Jeanne Seaver, Republican candidate for Georgia lieutenant governor, made a campaign stop in Brunswick on Thursday accompanied by former U.S. Sen. David Perdue.
Seaver said she decided to challenge incumbent Republican Lt. Gov. Geoff Duncan in 2022 even though she supported his campaign to win the office three years ago. Duncan drew the ire of many Republicans for calling Joe Biden “president elect” after the election results were in during a time when President Donald Trump and supporters were crying foul.
Her motivation to run comes from traveling the state the past 21 years.
“People don’t feel like their voices are heard and they are being represented,” she said.
Seaver said she is a strong supporter of a spaceport in Camden County for the jobs it will bring.
“It will have a huge economic impact on Georgia,” she said. “We have to find ways to create jobs.”
Seaver said her background as a single mother gives her a good understanding of issues concerning women in the state.
“Women are ticked off,” she said. “There are no (statewide) elected women in the state. They need a voice, and they don’t feel like they have one.”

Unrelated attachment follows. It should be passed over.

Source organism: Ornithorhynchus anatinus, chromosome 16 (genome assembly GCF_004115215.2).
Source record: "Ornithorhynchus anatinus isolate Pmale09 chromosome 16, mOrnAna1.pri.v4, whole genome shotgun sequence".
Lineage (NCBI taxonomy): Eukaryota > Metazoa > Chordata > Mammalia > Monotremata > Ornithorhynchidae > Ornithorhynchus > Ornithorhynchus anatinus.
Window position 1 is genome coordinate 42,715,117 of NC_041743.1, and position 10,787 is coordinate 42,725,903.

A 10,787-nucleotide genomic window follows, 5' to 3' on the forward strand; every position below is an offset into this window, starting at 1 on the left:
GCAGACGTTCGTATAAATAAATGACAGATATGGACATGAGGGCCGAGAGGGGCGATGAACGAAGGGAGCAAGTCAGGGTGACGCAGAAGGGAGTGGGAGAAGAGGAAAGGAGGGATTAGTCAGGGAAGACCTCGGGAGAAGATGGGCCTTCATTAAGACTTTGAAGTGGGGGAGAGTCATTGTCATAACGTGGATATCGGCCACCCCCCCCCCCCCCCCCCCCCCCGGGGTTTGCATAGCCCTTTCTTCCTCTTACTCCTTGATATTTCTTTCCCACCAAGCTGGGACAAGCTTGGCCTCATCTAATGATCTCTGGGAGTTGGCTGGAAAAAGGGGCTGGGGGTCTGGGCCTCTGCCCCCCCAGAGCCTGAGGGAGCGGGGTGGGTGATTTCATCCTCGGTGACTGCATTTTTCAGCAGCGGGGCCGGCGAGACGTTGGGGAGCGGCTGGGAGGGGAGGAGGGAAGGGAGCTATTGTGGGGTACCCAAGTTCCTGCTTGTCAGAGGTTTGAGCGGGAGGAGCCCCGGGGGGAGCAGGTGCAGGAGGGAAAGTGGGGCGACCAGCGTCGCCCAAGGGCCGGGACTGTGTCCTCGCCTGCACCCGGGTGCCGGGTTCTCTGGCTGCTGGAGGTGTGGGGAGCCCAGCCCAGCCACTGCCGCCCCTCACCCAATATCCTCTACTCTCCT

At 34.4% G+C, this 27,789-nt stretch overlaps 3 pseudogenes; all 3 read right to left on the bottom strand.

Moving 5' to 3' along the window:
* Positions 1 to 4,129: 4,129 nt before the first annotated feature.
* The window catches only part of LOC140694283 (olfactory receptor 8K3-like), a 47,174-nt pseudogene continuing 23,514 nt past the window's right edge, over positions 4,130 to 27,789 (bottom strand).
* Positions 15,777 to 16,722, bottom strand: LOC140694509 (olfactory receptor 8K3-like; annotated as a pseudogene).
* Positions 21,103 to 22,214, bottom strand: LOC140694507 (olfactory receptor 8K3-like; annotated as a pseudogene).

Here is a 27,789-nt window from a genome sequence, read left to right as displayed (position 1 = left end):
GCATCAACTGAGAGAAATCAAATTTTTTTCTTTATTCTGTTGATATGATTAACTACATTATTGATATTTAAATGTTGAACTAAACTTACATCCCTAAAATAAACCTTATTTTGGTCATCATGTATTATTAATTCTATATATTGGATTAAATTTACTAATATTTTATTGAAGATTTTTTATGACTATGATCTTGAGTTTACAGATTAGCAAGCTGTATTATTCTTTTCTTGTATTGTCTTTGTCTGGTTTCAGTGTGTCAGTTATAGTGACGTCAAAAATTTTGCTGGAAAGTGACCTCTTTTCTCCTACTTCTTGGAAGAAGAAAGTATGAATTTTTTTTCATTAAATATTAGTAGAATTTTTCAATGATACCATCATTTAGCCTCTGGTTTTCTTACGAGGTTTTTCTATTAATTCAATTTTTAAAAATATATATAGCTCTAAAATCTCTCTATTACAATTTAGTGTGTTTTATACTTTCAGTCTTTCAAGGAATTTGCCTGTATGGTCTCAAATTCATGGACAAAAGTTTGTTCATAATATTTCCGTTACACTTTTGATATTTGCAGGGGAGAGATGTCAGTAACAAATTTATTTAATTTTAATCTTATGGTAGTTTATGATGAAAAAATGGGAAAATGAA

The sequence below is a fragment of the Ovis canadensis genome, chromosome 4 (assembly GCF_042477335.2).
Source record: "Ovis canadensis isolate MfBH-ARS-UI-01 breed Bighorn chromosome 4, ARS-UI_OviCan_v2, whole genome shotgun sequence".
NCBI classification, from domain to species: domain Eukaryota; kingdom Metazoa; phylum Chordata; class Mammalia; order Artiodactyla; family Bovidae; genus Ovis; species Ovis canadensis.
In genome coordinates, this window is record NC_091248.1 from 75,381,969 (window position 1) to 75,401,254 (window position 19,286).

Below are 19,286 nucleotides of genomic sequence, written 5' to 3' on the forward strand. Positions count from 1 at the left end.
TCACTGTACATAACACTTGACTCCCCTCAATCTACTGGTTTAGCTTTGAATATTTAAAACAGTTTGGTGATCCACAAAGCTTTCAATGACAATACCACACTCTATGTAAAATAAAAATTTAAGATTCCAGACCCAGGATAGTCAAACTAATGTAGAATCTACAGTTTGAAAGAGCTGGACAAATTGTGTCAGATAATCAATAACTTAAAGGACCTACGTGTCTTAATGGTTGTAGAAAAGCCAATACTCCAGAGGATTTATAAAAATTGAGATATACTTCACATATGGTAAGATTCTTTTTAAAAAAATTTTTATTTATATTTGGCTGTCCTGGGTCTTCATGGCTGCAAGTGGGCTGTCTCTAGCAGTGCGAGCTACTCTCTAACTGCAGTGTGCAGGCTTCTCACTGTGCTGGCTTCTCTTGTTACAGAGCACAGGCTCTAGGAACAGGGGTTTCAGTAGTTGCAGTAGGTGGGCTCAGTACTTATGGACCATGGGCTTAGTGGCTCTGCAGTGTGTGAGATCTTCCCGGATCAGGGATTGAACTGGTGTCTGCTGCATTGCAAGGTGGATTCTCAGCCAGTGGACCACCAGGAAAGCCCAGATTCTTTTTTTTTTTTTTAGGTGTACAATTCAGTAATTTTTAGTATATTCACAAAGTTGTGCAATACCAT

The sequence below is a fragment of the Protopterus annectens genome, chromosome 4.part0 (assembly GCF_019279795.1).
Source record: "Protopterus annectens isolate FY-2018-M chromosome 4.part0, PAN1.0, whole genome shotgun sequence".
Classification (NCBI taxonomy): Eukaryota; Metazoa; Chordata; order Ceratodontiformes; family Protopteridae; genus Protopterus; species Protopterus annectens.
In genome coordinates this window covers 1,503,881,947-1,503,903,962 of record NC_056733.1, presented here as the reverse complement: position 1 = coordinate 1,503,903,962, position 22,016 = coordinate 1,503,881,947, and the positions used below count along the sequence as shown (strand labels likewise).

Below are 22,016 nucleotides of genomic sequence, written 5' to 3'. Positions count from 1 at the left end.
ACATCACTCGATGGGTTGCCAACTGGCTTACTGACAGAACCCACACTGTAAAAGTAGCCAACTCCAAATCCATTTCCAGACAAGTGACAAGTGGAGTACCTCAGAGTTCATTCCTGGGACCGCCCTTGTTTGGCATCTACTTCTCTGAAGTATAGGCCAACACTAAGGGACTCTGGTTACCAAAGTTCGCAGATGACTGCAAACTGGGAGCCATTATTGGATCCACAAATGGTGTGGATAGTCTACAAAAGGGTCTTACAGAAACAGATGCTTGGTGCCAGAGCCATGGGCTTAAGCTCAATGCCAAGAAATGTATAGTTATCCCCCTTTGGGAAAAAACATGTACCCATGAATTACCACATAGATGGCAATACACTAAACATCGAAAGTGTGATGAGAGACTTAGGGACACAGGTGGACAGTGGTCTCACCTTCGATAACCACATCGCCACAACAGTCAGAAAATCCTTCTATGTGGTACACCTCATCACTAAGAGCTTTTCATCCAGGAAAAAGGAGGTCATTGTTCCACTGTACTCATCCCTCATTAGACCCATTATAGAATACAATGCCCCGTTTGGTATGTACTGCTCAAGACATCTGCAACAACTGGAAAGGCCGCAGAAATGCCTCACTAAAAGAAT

Education is also the key to workforce development, but she noted some students should be steered in the technical school side of education earlier in their academic career, especially if they are struggling in some academic areas.
She said she supports more emphasis on technical degrees rather than pursuing a four-year degree for some students.
“A four-year degree may not be the best way,” she said. “How will companies move to Georgia without a workforce?”
Seaver said she is a strong supporter of eliminating the state income tax and replacing it with a “consumption tax.” Basically, the state income tax would be replaced with a higher sales tax paid by consumers.
New legislation that allows state legislators to raise funds during the General Assembly sessions is “very disheartening” because of the potential for votes to be influenced by lobbyists, she said.
Seaver said she plans to be proactive and be an advocate for all Georgians.
“I want to be a voice for the people and get their message to the governor,” she said. “It’s not easy for a woman to run for lieutenant governor.”